by The Rev. J. Curtis Goforth, O.S.L.
Gospel: Mark 6:1-16
The best man in my wedding, Greg, had this really eccentric grandmother. I never knew her real name, because everyone just called her Grandma. She was a real character. She lived with my friend’s family and every time I visited she would be watching the news or Chuck Norris in Walker, Texas Ranger. She was a lot of fun to talk to because she would always tell you about the way life used to be when she was growing up in Ohio. Grandma was convinced that everything bad that happened in the world was a result of “that dope” as she would frequently comment.
She never could get my name right either. She always called me Cletus and said that she would never forget that my name was Cletus because she knew a man named Cletus who used to bring her black walnuts and I looked like him. So, I just didn’t have the heart to tell her that my name was Curtis and not Cletus. And Greg and all our friends would even call me Cletus when we were around her. But I will never forget a conversation I had with her one day. She was watching Chuck Norris as usual, and during the commercials an advertisement came on for this show whose premise was that the Apollo 11 moon landing was all a big fake and that it was shot in a film studio somewhere. I made the comment that I thought that was just a silly show not worth watching. She got all upset and told me that the moon landing was the biggest hoax ever played on the world. I never saw grandma when she wasn’t in that wheelchair, but she got up out of her wheelchair to educate me on this so-called hoax!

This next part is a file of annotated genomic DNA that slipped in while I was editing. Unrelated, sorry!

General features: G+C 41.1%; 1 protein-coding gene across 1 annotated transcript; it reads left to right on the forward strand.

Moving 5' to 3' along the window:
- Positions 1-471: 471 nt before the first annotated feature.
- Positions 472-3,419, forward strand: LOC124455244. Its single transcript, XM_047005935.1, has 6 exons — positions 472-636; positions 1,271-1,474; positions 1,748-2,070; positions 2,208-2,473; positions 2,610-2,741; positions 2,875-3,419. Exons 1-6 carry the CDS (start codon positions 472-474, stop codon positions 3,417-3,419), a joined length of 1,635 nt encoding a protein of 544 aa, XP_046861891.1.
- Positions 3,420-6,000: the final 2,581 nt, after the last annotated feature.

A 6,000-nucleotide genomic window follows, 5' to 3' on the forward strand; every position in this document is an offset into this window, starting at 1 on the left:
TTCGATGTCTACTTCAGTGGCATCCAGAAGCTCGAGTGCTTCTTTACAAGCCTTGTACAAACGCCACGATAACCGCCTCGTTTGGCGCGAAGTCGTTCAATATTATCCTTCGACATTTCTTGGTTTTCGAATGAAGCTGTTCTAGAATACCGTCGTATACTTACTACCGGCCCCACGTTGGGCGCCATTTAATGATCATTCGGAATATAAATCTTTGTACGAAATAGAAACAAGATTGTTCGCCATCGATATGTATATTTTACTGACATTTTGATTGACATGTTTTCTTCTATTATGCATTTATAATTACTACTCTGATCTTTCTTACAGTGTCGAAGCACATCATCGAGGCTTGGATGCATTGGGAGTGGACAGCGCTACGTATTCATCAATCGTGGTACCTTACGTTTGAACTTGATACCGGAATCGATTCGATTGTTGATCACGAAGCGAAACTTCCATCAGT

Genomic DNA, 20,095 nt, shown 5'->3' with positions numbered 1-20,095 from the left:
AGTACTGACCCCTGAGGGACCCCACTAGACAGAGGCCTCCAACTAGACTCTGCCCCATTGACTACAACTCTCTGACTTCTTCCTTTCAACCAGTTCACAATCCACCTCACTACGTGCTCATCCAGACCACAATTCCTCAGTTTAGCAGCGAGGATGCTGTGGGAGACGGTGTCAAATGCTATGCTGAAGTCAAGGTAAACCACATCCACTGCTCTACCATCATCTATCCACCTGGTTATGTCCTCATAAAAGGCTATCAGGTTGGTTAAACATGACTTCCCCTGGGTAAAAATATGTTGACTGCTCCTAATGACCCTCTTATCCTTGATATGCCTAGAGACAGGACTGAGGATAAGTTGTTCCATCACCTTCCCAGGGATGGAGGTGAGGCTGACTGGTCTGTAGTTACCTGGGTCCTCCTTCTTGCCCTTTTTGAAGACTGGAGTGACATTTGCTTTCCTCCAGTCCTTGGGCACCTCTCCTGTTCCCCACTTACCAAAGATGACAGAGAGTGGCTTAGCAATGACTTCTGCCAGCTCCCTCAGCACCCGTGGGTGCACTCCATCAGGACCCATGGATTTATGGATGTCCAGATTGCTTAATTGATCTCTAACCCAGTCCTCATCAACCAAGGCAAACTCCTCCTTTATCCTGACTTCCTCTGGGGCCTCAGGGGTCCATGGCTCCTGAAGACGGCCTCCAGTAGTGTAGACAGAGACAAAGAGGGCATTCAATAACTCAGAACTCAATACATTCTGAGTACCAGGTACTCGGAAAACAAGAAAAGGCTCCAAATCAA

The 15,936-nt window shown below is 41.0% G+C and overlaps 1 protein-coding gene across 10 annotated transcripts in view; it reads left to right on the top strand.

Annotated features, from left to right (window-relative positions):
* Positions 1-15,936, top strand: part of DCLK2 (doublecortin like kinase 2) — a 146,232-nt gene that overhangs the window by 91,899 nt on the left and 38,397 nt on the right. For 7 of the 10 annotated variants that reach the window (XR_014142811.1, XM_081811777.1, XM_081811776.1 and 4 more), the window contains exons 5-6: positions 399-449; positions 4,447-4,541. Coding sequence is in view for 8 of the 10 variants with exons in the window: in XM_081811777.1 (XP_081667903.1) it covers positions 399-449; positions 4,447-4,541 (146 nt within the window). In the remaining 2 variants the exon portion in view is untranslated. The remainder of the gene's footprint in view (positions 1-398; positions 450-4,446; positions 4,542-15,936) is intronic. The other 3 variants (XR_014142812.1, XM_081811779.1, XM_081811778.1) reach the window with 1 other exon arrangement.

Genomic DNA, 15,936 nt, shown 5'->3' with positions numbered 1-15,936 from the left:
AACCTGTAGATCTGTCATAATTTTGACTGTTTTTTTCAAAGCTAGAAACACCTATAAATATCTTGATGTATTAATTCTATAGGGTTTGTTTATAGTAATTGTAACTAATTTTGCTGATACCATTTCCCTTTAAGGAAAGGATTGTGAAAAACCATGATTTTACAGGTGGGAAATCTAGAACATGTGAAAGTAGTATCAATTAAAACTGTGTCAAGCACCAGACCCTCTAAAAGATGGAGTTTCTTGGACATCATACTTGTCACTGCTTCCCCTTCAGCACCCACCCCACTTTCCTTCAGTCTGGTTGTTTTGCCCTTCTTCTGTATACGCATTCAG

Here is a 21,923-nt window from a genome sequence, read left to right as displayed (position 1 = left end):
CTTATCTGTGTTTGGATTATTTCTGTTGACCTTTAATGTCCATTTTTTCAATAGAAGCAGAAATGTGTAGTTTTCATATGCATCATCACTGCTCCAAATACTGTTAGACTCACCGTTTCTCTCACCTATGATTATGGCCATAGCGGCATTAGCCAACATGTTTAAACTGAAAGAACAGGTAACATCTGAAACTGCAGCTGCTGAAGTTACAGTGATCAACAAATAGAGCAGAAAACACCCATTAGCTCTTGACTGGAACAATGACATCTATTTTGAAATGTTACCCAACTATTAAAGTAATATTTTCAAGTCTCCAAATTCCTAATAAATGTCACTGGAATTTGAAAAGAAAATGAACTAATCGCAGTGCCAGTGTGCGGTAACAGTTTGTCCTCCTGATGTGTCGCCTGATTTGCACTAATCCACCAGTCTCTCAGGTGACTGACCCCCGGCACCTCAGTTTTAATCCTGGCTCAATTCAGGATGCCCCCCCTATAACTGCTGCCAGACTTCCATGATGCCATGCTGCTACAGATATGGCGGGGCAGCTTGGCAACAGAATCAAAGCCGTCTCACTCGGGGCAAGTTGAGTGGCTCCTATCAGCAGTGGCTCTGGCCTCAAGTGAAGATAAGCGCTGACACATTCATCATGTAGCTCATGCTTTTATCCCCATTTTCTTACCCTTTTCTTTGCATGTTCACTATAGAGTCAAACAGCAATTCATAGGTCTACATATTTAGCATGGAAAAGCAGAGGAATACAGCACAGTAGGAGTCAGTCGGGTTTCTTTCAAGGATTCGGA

Grandma went on to tell me how Neil Armstrong lived on the same street as her when he was growing up and that he went to school with her son. She said that he always used to get into trouble and was just good for nothing. She said “I know that boy and there ain’t no way he ever did anything good in his life!” At one point she made reference to that show Leave It To Beaver and said that he was just like that Eddie Haskell boy. To her dying day, she refused to believe that we landed on the moon or even went into space.